Fresh off the independent film festival circuit is Mike Cahill‘s first feature film entitled Another Earth. Reciting the synopsis of the film, a discovery of another planet that is incredibly similar to ours that it is labeled Earth 2, may sound like your standard science fiction film. But I am here to tell you that Another Earth contains more than just the standard fare.
Rhoda Williams (Brit Marling) is 17 and just got an acceptance letter from MIT. After a night of celebrating the good news, she makes the decision to drive home under the influence. Instead of paying attention to the road, she is gazing at the newly discovered Earth 2 when she slams head-on to a car instantly killing the people inside.
Because she was a minor, she spends the next four years in prison before being released. As you would probably expect, this tragedy has left here emotionally scarred. This is most evident when she is looking for work when she tells the job placement representative that she does not want to be around people or do much talking. She is depressed and it is not hard to understand why.
Another Earth does a good job of constantly filling you in, a little bit at a time, about Earth 2 through different media channels. The news on TV when Rhoda is signing her release papers from prison. The radio from time to time keeps us up to date such as when it is the anniversary of the discovery. The voice on the radio asks its listeners if they remember where they were at when it was first discovered, Rhoda cannot forget even if she tried. In the film, Earth 2 represents hope that in a parallel world the same mistakes you make could be erased, forgiven, or possibly not even ever happened in the first place.
After walking around near where the accident took place, she notices a man in a truck pull up and place a children’s toy near the intersection. It is then that she realizes the possibly that someone could have actually survived the accident. After performing a Google search she discovers that while two people died in the car accident, the driver eventually awoke from a coma. Naturally, she becomes more curious about what impact she had on this man’s life and tries to figure out if there is a way she could show her respects.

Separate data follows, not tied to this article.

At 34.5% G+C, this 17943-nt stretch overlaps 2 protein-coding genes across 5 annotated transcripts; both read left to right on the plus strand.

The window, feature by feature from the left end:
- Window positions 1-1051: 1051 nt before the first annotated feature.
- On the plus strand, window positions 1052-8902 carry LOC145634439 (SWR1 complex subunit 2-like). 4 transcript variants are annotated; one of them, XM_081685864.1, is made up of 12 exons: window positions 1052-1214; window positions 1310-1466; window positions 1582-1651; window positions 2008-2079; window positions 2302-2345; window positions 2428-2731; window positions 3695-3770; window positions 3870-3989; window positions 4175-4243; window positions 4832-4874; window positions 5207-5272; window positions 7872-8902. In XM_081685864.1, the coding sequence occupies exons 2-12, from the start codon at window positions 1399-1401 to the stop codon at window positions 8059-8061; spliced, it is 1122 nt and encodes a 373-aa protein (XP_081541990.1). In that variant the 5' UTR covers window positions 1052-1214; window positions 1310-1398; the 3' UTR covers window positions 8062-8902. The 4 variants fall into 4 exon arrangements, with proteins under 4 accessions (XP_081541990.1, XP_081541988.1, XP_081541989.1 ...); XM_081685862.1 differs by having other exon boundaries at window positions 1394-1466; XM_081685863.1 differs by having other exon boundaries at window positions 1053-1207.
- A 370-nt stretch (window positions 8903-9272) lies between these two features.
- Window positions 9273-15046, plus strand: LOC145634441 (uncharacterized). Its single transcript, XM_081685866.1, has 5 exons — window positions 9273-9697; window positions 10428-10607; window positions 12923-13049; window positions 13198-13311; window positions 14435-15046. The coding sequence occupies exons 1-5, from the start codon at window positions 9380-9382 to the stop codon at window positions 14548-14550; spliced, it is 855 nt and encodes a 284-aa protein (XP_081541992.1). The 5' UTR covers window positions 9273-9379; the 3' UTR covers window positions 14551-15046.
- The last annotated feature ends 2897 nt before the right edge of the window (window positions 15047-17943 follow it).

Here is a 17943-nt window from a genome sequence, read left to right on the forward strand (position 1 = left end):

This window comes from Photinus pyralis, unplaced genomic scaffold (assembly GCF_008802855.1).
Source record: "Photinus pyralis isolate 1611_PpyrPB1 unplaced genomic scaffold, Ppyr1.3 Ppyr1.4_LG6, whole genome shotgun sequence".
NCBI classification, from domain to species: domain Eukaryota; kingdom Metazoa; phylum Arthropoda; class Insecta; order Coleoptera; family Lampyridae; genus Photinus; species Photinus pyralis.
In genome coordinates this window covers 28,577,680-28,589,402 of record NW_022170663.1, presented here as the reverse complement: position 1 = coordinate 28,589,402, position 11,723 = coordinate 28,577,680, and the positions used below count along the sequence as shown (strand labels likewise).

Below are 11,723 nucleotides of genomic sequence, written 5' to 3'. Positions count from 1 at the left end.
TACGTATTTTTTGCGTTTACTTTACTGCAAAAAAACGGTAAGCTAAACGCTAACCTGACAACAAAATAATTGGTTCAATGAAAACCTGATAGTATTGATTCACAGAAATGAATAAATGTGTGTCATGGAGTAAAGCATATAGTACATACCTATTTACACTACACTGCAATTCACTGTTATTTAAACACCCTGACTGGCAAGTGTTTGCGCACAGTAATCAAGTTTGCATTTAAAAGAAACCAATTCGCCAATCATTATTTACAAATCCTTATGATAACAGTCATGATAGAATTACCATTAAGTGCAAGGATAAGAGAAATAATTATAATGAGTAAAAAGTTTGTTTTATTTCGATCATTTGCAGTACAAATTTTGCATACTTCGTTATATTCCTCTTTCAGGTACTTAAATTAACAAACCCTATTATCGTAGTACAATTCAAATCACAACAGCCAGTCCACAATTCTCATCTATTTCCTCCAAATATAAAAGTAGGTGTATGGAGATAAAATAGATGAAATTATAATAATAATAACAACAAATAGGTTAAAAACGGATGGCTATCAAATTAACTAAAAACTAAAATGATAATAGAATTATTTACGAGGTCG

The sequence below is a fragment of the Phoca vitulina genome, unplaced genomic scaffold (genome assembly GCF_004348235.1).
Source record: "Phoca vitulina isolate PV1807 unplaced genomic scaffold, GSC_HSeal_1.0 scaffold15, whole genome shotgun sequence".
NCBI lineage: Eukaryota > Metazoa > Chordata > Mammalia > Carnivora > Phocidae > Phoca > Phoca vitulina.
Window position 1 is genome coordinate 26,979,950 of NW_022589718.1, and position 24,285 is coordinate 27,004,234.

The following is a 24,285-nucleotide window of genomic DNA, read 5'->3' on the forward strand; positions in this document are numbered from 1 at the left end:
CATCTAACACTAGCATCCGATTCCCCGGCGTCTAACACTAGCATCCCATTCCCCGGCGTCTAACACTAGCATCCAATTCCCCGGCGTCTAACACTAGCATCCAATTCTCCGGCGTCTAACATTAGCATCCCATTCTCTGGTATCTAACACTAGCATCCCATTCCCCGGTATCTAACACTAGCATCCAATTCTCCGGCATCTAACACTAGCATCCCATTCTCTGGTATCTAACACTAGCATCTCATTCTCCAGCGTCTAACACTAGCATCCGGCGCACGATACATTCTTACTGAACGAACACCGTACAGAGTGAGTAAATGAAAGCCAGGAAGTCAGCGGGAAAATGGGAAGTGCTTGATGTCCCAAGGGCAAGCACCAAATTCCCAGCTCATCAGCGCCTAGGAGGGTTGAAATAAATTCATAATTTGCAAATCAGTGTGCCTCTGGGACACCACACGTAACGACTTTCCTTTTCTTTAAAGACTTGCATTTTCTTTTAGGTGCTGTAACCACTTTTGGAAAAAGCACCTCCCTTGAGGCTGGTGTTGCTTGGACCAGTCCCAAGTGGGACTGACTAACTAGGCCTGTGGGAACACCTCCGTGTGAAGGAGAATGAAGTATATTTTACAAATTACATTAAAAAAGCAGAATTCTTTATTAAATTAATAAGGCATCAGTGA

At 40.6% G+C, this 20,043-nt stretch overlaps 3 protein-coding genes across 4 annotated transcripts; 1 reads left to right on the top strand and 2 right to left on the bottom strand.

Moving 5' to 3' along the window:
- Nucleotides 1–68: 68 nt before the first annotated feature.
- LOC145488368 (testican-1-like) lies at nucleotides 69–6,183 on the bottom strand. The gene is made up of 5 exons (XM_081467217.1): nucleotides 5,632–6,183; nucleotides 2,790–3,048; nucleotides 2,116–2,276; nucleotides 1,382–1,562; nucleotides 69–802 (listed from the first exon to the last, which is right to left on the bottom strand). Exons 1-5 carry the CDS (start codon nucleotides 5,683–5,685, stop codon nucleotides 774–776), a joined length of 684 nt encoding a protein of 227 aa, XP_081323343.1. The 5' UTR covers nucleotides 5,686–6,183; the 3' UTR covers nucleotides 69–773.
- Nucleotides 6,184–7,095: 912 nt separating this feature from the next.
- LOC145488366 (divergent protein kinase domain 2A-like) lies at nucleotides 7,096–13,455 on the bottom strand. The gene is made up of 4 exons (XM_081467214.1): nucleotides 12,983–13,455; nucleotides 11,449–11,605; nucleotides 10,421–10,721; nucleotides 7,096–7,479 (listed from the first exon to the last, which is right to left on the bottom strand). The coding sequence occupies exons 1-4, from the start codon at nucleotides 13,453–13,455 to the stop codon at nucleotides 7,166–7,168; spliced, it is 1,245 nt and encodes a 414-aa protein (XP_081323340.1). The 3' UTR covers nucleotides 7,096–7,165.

Cahill shows a wide range of skills as he not only directed the film but he was also the editor, producer, cinematographer and co-wrote the film. The film lays all of its cards on the table at the very beginning, however, Cahill keeps the audience engaged with trying to figure out what the end result will be. Brit Marling also took on more than just one responsibility; she played the lead role as well as co-wrote the screenplay. Marling was excellent in her role which mostly consisted of being depressed, but at times showed her character showed ambition and happiness. Marling has great potential for a promising acting career if she continues with performances like this.
Another Earth achieved more than the indie budget typically allows. Even though there may not have been very many special effects, it was impressive what Cahill was able to pull off. The cinematography was artfully done and the poetic storyline was thought-provoking. The final scene is both haunting and mesmerizing at the same time; goosebumps will likely to appear.